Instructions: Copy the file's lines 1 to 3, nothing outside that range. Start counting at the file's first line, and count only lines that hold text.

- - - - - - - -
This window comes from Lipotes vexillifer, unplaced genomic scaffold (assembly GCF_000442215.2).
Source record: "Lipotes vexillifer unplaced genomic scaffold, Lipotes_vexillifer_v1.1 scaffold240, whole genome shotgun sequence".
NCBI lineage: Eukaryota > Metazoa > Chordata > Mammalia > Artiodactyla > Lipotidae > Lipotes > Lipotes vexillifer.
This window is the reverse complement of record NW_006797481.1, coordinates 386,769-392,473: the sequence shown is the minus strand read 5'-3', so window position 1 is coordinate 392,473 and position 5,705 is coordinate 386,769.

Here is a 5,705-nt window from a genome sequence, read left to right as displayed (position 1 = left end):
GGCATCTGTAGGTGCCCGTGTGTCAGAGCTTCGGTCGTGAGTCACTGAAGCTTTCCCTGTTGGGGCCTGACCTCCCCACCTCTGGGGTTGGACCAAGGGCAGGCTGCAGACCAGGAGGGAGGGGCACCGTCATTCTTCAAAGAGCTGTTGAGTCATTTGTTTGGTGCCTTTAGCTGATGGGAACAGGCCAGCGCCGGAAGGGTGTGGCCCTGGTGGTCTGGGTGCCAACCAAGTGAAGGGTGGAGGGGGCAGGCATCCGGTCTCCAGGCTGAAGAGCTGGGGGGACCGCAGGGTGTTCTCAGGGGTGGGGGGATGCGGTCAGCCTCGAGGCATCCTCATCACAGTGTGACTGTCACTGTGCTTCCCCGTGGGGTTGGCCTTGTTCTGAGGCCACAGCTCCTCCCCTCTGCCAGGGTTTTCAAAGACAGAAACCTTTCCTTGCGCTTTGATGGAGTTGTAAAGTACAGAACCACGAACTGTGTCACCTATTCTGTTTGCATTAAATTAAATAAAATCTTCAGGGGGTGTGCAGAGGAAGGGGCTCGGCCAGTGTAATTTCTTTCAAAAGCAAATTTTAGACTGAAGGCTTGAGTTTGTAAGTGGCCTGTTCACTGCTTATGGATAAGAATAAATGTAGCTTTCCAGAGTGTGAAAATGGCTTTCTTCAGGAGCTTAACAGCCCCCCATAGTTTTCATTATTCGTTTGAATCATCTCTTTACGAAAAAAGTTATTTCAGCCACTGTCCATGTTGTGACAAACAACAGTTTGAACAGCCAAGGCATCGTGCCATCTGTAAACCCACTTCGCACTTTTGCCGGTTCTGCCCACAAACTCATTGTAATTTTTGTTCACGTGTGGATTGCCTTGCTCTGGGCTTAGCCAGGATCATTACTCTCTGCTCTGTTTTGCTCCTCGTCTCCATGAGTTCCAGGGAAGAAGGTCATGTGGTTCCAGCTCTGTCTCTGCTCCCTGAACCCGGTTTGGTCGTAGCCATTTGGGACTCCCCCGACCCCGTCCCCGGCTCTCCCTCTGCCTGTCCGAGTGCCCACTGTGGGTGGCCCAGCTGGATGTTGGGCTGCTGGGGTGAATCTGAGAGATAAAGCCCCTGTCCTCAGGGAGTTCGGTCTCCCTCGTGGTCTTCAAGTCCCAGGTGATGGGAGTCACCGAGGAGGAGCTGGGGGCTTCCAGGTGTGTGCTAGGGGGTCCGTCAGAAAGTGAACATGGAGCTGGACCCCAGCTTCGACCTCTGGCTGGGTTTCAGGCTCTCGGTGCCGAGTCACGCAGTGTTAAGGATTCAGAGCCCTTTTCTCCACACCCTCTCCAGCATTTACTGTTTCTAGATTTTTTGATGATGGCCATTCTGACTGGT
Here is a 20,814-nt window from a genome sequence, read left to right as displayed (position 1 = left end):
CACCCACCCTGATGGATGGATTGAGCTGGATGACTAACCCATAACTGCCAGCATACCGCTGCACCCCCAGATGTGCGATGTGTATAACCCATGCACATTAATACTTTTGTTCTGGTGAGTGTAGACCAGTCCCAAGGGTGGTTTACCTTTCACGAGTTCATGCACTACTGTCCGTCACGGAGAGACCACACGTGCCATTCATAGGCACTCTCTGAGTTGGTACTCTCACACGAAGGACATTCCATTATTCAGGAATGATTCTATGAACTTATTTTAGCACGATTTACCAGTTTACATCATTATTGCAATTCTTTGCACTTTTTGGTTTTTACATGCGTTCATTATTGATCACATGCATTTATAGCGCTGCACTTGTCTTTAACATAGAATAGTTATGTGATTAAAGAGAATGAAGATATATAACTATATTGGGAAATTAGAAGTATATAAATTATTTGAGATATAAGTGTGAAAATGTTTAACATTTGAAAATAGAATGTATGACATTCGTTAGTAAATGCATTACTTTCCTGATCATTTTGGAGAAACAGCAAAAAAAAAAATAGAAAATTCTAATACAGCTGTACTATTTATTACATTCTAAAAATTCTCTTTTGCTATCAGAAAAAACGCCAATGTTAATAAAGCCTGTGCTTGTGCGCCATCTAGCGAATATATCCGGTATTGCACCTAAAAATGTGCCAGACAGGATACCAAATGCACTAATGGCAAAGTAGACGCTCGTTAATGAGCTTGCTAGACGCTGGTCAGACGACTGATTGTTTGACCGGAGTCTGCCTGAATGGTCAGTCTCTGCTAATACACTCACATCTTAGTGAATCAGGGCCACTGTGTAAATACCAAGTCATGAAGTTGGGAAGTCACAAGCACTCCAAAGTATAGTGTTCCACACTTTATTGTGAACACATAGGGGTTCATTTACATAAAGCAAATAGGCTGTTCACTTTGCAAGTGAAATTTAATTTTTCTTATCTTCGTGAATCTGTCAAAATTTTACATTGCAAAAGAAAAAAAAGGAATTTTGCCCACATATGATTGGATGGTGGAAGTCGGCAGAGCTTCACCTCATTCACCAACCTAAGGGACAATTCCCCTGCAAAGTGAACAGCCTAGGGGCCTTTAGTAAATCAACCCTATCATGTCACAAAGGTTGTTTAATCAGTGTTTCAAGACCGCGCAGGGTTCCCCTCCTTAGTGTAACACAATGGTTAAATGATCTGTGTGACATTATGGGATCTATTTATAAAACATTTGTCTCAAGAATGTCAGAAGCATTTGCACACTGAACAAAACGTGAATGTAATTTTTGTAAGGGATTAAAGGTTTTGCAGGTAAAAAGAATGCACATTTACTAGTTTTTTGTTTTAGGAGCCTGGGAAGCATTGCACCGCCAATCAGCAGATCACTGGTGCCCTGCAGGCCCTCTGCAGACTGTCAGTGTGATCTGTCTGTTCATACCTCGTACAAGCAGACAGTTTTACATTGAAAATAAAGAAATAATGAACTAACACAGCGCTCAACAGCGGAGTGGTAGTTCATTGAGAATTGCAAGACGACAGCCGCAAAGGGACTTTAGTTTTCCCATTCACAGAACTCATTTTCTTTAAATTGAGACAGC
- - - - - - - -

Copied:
This window comes from Lipotes vexillifer, unplaced genomic scaffold (assembly GCF_000442215.2).
Source record: "Lipotes vexillifer unplaced genomic scaffold, Lipotes_vexillifer_v1.1 scaffold240, whole genome shotgun sequence".
NCBI lineage: Eukaryota > Metazoa > Chordata > Mammalia > Artiodactyla > Lipotidae > Lipotes > Lipotes vexillifer.